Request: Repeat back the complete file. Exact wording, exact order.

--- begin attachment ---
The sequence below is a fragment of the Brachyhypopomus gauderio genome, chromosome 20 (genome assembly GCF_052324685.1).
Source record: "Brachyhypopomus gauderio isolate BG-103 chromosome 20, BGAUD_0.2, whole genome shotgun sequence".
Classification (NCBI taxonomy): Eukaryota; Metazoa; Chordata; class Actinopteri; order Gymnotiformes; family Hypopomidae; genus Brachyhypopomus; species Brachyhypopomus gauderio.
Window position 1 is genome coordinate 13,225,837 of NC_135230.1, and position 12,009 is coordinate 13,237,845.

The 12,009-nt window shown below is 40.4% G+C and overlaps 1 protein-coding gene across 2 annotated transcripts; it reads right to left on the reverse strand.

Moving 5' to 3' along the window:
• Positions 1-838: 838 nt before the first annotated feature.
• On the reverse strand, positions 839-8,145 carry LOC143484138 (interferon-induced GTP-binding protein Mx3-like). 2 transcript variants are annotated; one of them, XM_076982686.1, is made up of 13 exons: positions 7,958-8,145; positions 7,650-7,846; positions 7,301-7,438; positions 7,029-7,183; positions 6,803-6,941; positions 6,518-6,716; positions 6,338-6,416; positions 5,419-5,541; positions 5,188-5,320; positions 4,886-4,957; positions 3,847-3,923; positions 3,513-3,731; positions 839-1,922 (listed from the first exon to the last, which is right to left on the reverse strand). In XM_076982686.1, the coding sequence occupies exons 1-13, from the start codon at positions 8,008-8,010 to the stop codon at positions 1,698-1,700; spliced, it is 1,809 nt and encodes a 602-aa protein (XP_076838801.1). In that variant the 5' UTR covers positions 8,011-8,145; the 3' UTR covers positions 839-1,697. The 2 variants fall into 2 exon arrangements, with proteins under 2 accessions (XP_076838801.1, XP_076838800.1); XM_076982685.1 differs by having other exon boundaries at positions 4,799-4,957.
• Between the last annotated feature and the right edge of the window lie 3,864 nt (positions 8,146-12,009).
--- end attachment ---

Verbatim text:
The sequence below is a fragment of the Brachyhypopomus gauderio genome, chromosome 20 (genome assembly GCF_052324685.1).
Source record: "Brachyhypopomus gauderio isolate BG-103 chromosome 20, BGAUD_0.2, whole genome shotgun sequence".
Classification (NCBI taxonomy): Eukaryota; Metazoa; Chordata; class Actinopteri; order Gymnotiformes; family Hypopomidae; genus Brachyhypopomus; species Brachyhypopomus gauderio.
Window position 1 is genome coordinate 13,225,837 of NC_135230.1, and position 12,009 is coordinate 13,237,845.

The 12,009-nt window shown below is 40.4% G+C and overlaps 1 protein-coding gene across 2 annotated transcripts; it reads right to left on the reverse strand.

Moving 5' to 3' along the window:
• Positions 1-838: 838 nt before the first annotated feature.
• On the reverse strand, positions 839-8,145 carry LOC143484138 (interferon-induced GTP-binding protein Mx3-like). 2 transcript variants are annotated; one of them, XM_076982686.1, is made up of 13 exons: positions 7,958-8,145; positions 7,650-7,846; positions 7,301-7,438; positions 7,029-7,183; positions 6,803-6,941; positions 6,518-6,716; positions 6,338-6,416; positions 5,419-5,541; positions 5,188-5,320; positions 4,886-4,957; positions 3,847-3,923; positions 3,513-3,731; positions 839-1,922 (listed from the first exon to the last, which is right to left on the reverse strand). In XM_076982686.1, the coding sequence occupies exons 1-13, from the start codon at positions 8,008-8,010 to the stop codon at positions 1,698-1,700; spliced, it is 1,809 nt and encodes a 602-aa protein (XP_076838801.1). In that variant the 5' UTR covers positions 8,011-8,145; the 3' UTR covers positions 839-1,697. The 2 variants fall into 2 exon arrangements, with proteins under 2 accessions (XP_076838801.1, XP_076838800.1); XM_076982685.1 differs by having other exon boundaries at positions 4,799-4,957.
• Between the last annotated feature and the right edge of the window lie 3,864 nt (positions 8,146-12,009).